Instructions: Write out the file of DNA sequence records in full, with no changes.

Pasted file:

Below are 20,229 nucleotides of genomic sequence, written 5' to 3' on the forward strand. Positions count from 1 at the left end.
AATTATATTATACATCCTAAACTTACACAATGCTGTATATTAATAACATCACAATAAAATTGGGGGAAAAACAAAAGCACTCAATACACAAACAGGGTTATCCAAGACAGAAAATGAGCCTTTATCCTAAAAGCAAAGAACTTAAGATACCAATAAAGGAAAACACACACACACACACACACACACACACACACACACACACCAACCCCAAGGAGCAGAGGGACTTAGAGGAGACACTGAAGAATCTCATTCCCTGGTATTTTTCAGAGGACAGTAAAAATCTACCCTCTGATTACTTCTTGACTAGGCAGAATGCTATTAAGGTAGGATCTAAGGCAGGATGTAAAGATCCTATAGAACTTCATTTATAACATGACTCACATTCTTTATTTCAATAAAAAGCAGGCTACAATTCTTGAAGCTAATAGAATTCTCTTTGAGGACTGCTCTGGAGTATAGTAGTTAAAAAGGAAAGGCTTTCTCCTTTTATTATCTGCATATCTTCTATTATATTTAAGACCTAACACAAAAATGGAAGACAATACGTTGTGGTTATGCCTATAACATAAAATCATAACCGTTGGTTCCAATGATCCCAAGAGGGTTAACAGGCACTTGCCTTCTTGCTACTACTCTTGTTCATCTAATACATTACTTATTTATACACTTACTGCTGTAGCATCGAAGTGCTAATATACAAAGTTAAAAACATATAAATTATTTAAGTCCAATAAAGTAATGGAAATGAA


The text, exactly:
Below are 20,229 nucleotides of genomic sequence, written 5' to 3' on the forward strand. Positions count from 1 at the left end.
AATTATATTATACATCCTAAACTTACACAATGCTGTATATTAATAACATCACAATAAAATTGGGGGAAAAACAAAAGCACTCAATACACAAACAGGGTTATCCAAGACAGAAAATGAGCCTTTATCCTAAAAGCAAAGAACTTAAGATACCAATAAAGGAAAACACACACACACACACACACACACACACACACACACACACCAACCCCAAGGAGCAGAGGGACTTAGAGGAGACACTGAAGAATCTCATTCCCTGGTATTTTTCAGAGGACAGTAAAAATCTACCCTCTGATTACTTCTTGACTAGGCAGAATGCTATTAAGGTAGGATCTAAGGCAGGATGTAAAGATCCTATAGAACTTCATTTATAACATGACTCACATTCTTTATTTCAATAAAAAGCAGGCTACAATTCTTGAAGCTAATAGAATTCTCTTTGAGGACTGCTCTGGAGTATAGTAGTTAAAAAGGAAAGGCTTTCTCCTTTTATTATCTGCATATCTTCTATTATATTTAAGACCTAACACAAAAATGGAAGACAATACGTTGTGGTTATGCCTATAACATAAAATCATAACCGTTGGTTCCAATGATCCCAAGAGGGTTAACAGGCACTTGCCTTCTTGCTACTACTCTTGTTCATCTAATACATTACTTATTTATACACTTACTGCTGTAGCATCGAAGTGCTAATATACAAAGTTAAAAACATATAAATTATTTAAGTCCAATAAAGTAATGGAAATGAA